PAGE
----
I've eaten a lot of lobster Chinese style. Just didn't have a picture. That one is the only one I've cooked in China, though.

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...your dancing child with his Chinese suit.

 

The Kitchen Scale Manifesto

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5 hours ago, liuzhou said:

Sunday (22nd January) will be Chinese New Year's Day and the start of the 15-day Spring Festival that it prompts. The city is closing down in preparation.

 

I was  chatting with a friend earlier and joked that I had ordered my rabbit for dinner, pretending that I thought the animals that lend their names to the years were what were traditionally eaten that year.

She pointed out that at least three of them can't be eaten.

 

The animals, in order are tiger, rabbit, dragon, snake, horse, goat, monkey, chicken, dog, pig, rat and ox. I've marked the three she thought I couldn't eat in red. I replied that I have eaten 龙虾 (lóng xiā) which literally means 'dragon shrimp' and is lobster and I've often eaten 老虎菜 (lǎo hǔ cài), literally tiger salad as well as 虎皮青椒 (hǔ pí qīng jiāo), tiger skin peppers, so they count!

 

569785010_LobsterandChips.thumb.jpg.718ed6d64ebcd18b5d95730c828d9b98.jpg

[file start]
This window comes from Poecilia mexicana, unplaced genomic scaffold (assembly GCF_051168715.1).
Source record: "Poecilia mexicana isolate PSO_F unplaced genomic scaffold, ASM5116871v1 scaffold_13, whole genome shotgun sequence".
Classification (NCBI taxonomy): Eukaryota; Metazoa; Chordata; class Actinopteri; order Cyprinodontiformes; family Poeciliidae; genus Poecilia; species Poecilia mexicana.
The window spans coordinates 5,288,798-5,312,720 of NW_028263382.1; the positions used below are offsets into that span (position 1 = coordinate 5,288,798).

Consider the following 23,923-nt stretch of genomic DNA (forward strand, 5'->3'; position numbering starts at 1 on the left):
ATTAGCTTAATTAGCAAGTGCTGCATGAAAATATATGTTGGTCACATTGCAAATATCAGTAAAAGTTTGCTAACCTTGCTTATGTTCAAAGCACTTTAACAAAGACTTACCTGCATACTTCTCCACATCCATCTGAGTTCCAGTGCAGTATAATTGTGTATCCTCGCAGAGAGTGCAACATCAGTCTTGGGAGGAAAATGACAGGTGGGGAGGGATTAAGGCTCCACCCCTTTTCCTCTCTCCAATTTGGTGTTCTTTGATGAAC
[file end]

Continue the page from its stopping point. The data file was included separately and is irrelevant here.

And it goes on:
Dragon Shrimp and Chips

 

1576346157_shaanxitigersalad.thumb.jpg.22c838944e3a414669d3f85f2d3dad0a.jpg

Tiger Salad

 

834655176_tigerskinpeppersdriedfriedbeans.thumb.jpg.97445e4cfa8e0649118ed50ca9f64d11.jpg

Tiger Skin Green Beans and Peppers

 

1482576133_rhesusmonkey.thumb.JPG.d850821d13da072375f85d96f6272d1c.JPG

Rhesus Monkey

 

I have another four years to find a dish that includes the word monkey! There must be one.


新年快乐!

 

monkey bread

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9 hours ago, liuzhou said:

I have another four years to find a dish that includes the word monkey! There must be one.


Not a dish, but an ingredient … 

 

猴頭菇

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I hadn't made the connection to the lunar New Year, but my plans for the 22nd included harvesting our latest batch of young rabbits (2 or 3 of the current 15 will be kept back as potential breeders). I'll have a (small) chest freezer pretty full of rabbit by spring, so I expect that this will indeed be the Year of the Rabbit chez Chrome.

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“Who loves a garden, loves a greenhouse too.” - William Cowper, The Task, Book Three